GitLab is open core, GitHub is closed source (2016)

Disclosure: I’m the CEO of GitLab and we compete with GitHub. We think of ourselves as an open source company. But today paxcoder on Hacker News rightly remarked that calling it an open core company is more accurate. We ship GitLab CE which is open source and GitLab EE that is closed source. We try to be a good steward of the open source project. GitLab EE is proprietary, closed source code but we try to work in a way similar to GitLab CE: the issue tracker is publicly viewable and the EE license allows modifications. When we mention that GitLab is available in an open source edition people frequently ask “Isn’t GitHub open source?”. I understand the confusion between open source hosting and open source software. The hosted service GitHub.com is free for open source projects and it has fundamentally improved open source collaboration. But the software GitHub’s service


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GitLab Isn’t Really Open-Source

Microsoft recently
announced
its acquisition of GitHub which has led to a
spike in the number of
repositories imported to GitLab. One reason for the spike is that GitLab often
touts itself as open-source, but that is only partially true.

GitLab has two version of its software – GitLab Community Edition, the
open-source version, and GitLab Enterprise Edition, the proprietary version.
Both
versions have their sources
published on GitLab with the former having an MIT license and the latter a
proprietary one which requires a paid subscription with GitLab.

Originally, both versions had an MIT license, but this changed in 2014 because
GitLab found that “the open source license of EE is
confusing” to
potential subscribers.

You can see the differences between these two versions on their
site. A lot
of them are focused on enterprise features such as LDAP and Kerberos
authentication, but many aren’t:

Host static pages (with TLS & CNAME support) from GitLab using GitLab Pages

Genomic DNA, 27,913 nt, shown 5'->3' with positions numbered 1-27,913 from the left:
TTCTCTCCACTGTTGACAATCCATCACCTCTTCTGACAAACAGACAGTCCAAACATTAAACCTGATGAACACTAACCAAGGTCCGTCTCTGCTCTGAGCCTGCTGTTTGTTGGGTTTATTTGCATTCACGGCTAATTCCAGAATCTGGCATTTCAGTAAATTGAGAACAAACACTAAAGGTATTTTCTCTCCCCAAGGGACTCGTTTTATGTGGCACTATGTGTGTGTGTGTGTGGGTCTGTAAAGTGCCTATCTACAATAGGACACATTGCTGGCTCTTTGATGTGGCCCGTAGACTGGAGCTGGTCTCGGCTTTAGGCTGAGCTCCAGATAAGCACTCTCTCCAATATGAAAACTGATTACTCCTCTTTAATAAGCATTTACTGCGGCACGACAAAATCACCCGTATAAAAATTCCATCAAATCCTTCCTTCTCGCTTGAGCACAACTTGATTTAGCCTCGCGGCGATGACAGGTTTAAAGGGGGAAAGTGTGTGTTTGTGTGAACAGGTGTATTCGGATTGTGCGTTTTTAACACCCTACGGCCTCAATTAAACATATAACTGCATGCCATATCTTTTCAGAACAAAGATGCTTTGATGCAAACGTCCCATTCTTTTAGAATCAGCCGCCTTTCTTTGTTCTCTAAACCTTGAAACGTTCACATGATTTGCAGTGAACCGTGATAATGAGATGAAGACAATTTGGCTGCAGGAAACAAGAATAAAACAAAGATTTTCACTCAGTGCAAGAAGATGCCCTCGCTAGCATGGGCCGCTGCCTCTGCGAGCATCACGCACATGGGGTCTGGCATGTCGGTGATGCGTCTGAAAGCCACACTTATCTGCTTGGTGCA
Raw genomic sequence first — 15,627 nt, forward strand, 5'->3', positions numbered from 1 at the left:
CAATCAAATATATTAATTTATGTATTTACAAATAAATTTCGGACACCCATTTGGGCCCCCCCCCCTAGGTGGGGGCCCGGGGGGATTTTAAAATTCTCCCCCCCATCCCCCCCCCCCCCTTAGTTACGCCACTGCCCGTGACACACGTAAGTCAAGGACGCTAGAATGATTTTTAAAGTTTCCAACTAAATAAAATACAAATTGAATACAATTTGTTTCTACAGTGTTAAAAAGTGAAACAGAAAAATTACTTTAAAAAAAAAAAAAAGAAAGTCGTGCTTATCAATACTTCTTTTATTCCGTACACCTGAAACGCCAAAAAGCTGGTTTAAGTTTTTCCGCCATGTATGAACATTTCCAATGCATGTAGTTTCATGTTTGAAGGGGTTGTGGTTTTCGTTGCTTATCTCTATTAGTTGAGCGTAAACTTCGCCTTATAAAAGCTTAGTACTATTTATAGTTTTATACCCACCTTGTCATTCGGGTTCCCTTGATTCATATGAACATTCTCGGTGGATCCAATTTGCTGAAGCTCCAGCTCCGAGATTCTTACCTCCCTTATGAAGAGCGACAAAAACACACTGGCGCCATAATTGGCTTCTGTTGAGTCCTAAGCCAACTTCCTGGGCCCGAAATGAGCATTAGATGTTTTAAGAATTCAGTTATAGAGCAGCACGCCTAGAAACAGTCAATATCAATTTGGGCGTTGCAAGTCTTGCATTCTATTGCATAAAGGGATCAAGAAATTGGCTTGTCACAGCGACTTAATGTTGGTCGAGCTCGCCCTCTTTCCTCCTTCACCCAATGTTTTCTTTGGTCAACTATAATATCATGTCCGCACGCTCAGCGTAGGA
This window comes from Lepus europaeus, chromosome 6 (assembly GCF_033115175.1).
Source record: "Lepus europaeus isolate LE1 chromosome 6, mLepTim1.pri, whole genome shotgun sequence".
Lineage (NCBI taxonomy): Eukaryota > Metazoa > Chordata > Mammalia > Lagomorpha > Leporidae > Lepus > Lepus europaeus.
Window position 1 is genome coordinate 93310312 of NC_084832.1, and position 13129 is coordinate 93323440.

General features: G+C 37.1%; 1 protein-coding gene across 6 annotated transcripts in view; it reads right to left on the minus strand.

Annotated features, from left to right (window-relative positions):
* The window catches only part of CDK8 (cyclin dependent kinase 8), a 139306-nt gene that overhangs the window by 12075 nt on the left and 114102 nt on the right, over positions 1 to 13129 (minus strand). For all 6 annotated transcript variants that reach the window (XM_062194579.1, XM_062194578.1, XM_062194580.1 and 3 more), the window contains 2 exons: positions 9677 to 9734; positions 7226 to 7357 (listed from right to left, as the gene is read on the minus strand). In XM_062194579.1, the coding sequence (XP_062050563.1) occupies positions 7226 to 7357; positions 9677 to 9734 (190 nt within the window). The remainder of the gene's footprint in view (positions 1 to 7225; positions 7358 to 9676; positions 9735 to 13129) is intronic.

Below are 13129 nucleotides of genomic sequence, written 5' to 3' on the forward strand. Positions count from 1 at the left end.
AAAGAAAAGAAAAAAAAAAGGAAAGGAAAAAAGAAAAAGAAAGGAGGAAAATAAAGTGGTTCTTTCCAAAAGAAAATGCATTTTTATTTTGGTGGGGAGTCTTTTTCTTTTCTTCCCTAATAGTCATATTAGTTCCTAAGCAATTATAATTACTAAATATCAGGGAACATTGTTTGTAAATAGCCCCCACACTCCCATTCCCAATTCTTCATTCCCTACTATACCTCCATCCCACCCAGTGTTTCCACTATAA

Contribution Analytics, see detailed statistics of contributors
Rebase merge requests


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TensorFlow for Dummies

Google TensorFlow has become the darling of financial firms and research organizations, but the technology can be intimidating and the learning curve is steep. Luckily, TensorFlow For Dummies is here to offer you a friendly, easy-to-follow book on the subject. Inside, you’ll find out how to write applications with TensorFlow, while also grasping the concepts underlying machine learning – all without ever losing your cool!Machine learning has become ubiquitous in modern society, and its applications include language translation, robotics, handwriting analysis, financial prediction, and image recognition. TensorFlow is Google’s preeminent toolset for machine learning, and this hands-on guide makes it easy to understand, even for those without a background in artificial intelligence. Install TensorFlow on your computer; Learn the fundamentals of statistical regression and neural networks; Visualize the machine learning process with TensorBoard; Perform image recognition with convolutional neural networks (CNNs); Analyze sequential data with recurrent neural networks (RNNs);